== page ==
A New York City nurse reflects on "peak-week" in a COVID unit.
The “peak-week”, as I call it, was one of the hardest weeks of my life. I worked myself into exhaustion and sickness that week.
At one time I had around 14 patients. I was so tired and weak from being on my feet 11 hours straight in PPE—which covered my whole face and body—that one of our more lucid patients insisted I sit down on her bed and take a break.
Sweat, which is impossible to wipe away under an N-95, poured into my mouth with such ferocity that it was choking me. I remember looking at my patient and seeing a familiar look on her face—I had seen it a few times on my mother’s face, when she was particularly worried about me in years past. I was glad my sweet patient could not see my face, drenched in sweat. I knew without my mask she would see my desperation and agony mirroring hers.
I sat briefly, but soon got back up because I still had 5 patients to see before leaving. I also knew that I was risking my health by remaining in a patient’s room longer than necessary.
I softened my eyes and looked at her to let her see that I was OK, and I continued my rounds. That day I did not get out of the hospital until after 8 PM. Over 13 hours on my feet with a single 45-minute break broke me, and I sat in my car crying until well after 10 PM. I couldn’t summon the energy to drive home. I felt sick and exhausted.
That night my fever spiked at 101 ºF. My chest tightened up, and I fell ill.
I slept for 4 days straight, then right back to work once my fever went down. That is just the way it is. I am awaiting test results for the virus. The peak in New York City was hell on earth.
After the peak, things are still very difficult at the hospital. New patients come in daily. A medical assistant who was working in our unit was just admitted to it. The nurses and staff watched in dismay as she was wheeled in by the EMTs. We rarely saw her out of PPE. It was a truly sad moment when she gave us a weak smile as she was pushed toward her room.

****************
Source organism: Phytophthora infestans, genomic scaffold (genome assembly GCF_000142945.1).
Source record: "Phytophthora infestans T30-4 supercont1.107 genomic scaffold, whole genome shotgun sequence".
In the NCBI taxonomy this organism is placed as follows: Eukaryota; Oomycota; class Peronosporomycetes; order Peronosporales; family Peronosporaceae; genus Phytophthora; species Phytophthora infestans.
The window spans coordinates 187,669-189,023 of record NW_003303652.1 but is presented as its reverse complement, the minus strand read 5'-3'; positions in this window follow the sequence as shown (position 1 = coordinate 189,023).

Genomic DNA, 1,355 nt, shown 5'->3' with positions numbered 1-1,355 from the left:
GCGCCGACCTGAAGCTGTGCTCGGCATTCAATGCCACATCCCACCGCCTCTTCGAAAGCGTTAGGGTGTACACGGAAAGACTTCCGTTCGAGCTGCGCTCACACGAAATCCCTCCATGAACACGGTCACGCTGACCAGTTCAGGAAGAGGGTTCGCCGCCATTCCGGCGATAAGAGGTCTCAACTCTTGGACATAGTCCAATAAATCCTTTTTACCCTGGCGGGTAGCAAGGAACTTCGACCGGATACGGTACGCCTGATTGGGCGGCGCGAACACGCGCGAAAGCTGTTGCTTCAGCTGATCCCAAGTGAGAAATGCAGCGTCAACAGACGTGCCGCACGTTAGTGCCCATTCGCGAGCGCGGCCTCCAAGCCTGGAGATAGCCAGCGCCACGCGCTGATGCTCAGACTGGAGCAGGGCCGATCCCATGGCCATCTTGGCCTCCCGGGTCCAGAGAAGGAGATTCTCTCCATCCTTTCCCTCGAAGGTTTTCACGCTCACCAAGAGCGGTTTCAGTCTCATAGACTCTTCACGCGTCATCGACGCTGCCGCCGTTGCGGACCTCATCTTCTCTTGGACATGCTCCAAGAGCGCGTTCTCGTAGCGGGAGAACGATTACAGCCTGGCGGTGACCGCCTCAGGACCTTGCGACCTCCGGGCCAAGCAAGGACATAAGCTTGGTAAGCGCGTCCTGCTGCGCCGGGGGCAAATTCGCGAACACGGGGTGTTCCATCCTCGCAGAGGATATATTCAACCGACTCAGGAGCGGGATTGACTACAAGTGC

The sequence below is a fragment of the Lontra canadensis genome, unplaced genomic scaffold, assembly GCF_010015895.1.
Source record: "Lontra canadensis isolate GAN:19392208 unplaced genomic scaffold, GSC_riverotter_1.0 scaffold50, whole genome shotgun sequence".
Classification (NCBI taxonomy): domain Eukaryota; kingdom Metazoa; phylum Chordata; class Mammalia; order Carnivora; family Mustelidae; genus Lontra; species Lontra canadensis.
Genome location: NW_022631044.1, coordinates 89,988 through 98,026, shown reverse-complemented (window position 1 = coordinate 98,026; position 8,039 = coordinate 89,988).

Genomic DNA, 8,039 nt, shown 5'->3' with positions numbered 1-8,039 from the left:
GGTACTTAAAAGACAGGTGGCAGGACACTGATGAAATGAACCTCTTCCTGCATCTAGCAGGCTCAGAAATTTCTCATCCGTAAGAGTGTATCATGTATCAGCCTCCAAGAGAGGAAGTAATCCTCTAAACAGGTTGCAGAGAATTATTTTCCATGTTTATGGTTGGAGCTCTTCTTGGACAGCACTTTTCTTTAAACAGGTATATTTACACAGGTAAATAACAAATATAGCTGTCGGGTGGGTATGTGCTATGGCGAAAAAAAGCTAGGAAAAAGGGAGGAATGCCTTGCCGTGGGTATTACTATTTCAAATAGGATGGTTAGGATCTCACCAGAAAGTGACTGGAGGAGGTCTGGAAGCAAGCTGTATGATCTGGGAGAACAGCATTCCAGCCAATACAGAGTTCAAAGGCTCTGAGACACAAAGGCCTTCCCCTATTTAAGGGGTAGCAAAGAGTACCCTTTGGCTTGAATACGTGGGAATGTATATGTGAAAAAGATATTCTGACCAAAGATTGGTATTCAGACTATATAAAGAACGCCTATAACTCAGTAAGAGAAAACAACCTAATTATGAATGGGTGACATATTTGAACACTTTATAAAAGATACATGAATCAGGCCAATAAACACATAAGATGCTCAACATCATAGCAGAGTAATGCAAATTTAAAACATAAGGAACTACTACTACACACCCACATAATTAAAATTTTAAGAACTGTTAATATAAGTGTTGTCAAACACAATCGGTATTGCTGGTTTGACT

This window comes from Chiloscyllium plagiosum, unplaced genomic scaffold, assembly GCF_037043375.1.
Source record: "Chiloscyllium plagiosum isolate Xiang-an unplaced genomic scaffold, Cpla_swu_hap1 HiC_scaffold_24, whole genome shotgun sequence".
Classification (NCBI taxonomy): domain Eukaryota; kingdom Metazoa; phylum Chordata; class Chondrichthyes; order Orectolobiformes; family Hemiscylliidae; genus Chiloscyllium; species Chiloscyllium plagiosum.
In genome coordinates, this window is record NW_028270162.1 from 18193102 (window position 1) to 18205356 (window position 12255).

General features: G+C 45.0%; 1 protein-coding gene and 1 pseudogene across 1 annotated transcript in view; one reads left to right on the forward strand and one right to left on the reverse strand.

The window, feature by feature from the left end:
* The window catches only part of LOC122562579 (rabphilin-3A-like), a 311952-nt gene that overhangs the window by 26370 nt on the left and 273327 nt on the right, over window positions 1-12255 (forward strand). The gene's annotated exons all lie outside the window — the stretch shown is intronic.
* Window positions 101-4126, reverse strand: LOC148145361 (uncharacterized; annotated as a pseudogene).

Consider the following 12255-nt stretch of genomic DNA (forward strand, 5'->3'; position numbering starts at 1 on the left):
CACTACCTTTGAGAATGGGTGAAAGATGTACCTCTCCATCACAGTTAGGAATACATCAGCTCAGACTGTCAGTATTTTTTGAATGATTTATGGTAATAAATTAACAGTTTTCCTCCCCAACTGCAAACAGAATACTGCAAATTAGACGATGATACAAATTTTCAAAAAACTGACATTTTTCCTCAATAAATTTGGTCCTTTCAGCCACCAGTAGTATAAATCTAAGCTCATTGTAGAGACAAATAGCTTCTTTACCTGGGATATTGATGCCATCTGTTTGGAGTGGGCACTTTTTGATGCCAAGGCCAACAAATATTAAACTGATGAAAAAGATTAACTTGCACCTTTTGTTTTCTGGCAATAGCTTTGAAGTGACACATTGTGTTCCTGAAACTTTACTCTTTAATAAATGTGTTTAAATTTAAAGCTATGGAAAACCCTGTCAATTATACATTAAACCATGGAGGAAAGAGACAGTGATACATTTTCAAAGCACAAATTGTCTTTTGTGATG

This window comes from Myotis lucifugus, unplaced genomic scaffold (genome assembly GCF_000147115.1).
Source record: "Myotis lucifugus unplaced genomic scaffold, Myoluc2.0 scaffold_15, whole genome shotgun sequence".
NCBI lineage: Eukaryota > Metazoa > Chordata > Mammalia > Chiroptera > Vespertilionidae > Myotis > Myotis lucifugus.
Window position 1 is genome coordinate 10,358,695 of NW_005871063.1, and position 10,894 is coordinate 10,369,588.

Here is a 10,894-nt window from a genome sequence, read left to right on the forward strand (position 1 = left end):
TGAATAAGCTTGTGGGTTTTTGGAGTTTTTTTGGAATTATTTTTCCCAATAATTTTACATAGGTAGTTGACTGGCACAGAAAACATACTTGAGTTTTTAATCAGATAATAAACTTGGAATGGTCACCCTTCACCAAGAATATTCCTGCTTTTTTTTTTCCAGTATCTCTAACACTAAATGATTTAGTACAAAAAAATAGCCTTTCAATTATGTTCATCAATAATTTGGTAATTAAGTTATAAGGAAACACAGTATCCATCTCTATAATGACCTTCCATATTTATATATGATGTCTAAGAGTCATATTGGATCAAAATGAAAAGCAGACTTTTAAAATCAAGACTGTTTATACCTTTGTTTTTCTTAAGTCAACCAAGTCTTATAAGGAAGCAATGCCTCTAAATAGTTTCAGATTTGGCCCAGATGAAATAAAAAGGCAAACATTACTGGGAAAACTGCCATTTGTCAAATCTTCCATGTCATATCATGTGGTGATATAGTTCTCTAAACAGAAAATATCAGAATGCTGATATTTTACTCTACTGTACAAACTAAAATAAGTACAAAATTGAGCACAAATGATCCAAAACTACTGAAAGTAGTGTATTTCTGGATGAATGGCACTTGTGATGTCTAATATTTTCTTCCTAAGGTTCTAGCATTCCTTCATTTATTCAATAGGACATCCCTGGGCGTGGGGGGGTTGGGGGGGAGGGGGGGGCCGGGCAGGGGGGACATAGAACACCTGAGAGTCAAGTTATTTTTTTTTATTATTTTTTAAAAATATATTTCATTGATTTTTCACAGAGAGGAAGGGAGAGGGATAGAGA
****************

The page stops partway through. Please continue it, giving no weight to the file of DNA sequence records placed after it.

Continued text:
I looked at her and saw myself. She was scared and defeated, just a week before standing in my shoes working under the immense weight of exposure to the pathogen that is causing this chaos. The ever-repeating thought of, “if we don’t do this, who will?” swirling around our minds as we race from room to room in an attempt to keep this under control.
There is no control with this virus. We don’t know what will happen to many patients who desaturate at home and have no one there to help them. We work under the premise that what we are doing is just keeping these people alive until the virus decides to let them live or take them as the next victim. The air has palpable fear in the hot zone. It is as if the suffocating reality of the unknown is drowning both us and our patients. It's true that we are fighting this on the frontine like it is a war. Because it is a war.
Jeanne-Claire Fink is a senior patient-care associate in the Northwell Health System, in New York City. Fink was completing her schooling in nursing when the outbreak started, and was recruited to work in a nursing role on the frontlines in a COVID unit.